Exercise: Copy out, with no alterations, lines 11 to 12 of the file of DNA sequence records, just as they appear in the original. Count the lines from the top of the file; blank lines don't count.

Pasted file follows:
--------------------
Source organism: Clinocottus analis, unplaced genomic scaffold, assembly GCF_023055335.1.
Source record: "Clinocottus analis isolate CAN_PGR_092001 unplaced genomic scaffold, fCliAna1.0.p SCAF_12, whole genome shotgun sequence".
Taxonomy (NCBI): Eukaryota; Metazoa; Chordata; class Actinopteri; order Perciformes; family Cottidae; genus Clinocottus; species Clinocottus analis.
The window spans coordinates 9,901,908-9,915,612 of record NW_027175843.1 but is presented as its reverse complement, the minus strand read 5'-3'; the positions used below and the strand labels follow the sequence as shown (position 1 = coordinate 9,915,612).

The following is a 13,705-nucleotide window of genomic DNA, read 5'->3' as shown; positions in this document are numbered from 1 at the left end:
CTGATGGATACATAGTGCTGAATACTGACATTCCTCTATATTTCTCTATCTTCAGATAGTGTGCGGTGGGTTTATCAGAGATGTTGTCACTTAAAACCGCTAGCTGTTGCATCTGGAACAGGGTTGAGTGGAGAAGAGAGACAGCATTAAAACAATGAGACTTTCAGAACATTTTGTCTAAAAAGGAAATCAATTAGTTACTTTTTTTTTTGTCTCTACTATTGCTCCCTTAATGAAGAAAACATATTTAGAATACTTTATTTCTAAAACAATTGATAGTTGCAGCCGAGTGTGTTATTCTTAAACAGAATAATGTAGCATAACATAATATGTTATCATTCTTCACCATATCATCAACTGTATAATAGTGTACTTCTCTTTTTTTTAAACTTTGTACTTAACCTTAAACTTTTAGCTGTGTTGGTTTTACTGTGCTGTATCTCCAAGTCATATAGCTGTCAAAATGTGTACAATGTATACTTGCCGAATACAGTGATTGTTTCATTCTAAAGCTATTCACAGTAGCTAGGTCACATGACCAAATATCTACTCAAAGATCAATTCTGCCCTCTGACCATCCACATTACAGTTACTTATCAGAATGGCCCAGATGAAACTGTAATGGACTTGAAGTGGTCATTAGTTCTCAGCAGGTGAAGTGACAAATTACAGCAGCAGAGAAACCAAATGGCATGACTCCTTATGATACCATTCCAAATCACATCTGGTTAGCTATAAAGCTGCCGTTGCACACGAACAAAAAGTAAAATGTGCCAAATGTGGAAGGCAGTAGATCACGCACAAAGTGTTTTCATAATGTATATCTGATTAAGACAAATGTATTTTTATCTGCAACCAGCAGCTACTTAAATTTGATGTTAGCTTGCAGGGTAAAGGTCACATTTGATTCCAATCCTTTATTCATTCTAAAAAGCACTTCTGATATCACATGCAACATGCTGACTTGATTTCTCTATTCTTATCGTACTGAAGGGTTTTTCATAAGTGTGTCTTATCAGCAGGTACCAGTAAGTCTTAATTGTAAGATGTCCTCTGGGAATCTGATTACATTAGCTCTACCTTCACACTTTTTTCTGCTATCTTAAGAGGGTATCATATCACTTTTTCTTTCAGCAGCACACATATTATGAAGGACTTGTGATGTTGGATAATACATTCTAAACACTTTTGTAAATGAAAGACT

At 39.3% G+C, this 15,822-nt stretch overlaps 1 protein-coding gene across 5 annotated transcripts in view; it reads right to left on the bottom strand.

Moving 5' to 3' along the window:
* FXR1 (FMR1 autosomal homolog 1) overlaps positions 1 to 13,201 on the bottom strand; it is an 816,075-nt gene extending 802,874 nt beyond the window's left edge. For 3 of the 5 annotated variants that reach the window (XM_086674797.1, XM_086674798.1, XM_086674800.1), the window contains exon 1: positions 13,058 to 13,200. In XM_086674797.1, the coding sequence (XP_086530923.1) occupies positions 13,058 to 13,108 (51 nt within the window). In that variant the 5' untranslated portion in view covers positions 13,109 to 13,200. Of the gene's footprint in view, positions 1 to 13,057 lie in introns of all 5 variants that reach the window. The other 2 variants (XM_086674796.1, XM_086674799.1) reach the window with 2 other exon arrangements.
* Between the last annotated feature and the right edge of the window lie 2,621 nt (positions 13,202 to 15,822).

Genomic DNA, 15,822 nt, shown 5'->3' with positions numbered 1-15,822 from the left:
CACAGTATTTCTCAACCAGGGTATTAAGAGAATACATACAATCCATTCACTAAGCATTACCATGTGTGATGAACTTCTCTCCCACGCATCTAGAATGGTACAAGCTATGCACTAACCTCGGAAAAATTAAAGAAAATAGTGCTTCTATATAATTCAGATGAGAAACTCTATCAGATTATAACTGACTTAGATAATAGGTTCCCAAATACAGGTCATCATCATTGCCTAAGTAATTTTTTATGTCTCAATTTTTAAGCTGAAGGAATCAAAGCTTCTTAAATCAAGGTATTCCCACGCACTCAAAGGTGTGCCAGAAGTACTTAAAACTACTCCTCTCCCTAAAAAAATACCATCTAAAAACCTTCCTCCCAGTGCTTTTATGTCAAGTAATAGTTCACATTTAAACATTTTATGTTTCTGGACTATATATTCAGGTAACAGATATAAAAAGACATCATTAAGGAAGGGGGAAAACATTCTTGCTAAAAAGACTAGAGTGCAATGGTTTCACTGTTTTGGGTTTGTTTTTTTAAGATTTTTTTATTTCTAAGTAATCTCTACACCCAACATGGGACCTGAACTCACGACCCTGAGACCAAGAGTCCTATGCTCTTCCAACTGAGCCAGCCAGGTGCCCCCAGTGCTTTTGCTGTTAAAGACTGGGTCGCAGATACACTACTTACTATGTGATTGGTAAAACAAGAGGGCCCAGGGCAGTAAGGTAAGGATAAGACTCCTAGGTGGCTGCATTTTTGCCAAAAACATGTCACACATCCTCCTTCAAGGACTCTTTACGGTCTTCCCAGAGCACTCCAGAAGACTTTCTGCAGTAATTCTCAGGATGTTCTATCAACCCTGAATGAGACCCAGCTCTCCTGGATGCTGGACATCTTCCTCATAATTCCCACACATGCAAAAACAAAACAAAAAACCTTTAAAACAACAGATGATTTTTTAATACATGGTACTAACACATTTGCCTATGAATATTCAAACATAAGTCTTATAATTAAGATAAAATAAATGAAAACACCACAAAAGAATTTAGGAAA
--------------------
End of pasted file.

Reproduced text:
Genomic DNA, 15,822 nt, shown 5'->3' with positions numbered 1-15,822 from the left:
CACAGTATTTCTCAACCAGGGTATTAAGAGAATACATACAATCCATTCACTAAGCATTACCATGTGTGATGAACTTCTCTCCCACGCATCTAGAATGGTACAAGCTATGCACTAACCTCGGAAAAATTAAAGAAAATAGTGCTTCTATATAATTCAGATGAGAAACTCTATCAGATTATAACTGACTTAGATAATAGGTTCCCAAATACAGGTCATCATCATTGCCTAAGTAATTTTTTATGTCTCAATTTTTAAGCTGAAGGAATCAAAGCTTCTTAAATCAAGGTATTCCCACGCACTCAAAGGTGTGCCAGAAGTACTTAAAACTACTCCTCTCCCTAAAAAAATACCATCTAAAAACCTTCCTCCCAGTGCTTTTATGTCAAGTAATAGTTCACATTTAAACATTTTATGTTTCTGGACTATATATTCAGGTAACAGATATAAAAAGACATCATTAAGGAAGGGGGAAAACATTCTTGCTAAAAAGACTAGAGTGCAATGGTTTCACTGTTTTGGGTTTGTTTTTTTAAGATTTTTTTATTTCTAAGTAATCTCTACACCCAACATGGGACCTGAACTCACGACCCTGAGACCAAGAGTCCTATGCTCTTCCAACTGAGCCAGCCAGGTGCCCCCAGTGCTTTTGCTGTTAAAGACTGGGTCGCAGATACACTACTTACTATGTGATTGGTAAAACAAGAGGGCCCAGGGCAGTAAGGTAAGGATAAGACTCCTAGGTGGCTGCATTTTTGCCAAAAACATGTCACACATCCTCCTTCAAGGACTCTTTACGGTCTTCCCAGAGCACTCCAGAAGACTTTCTGCAGTAATTCTCAGGATGTTCTATCAACCCTGAATGAGACCCAGCTCTCCTGGATGCTGGACATCTTCCTCATAATTCCCACACATGCAAAAACAAAACAAAAAACCTTTAAAACAACAGATGATTTTTTAATACATGGTACTAACACATTTGCCTATGAATATTCAAACATAAGTCTTATAATTAAGATAAAATAAATGAAAACACCACAAAAGAATTTAGGAAA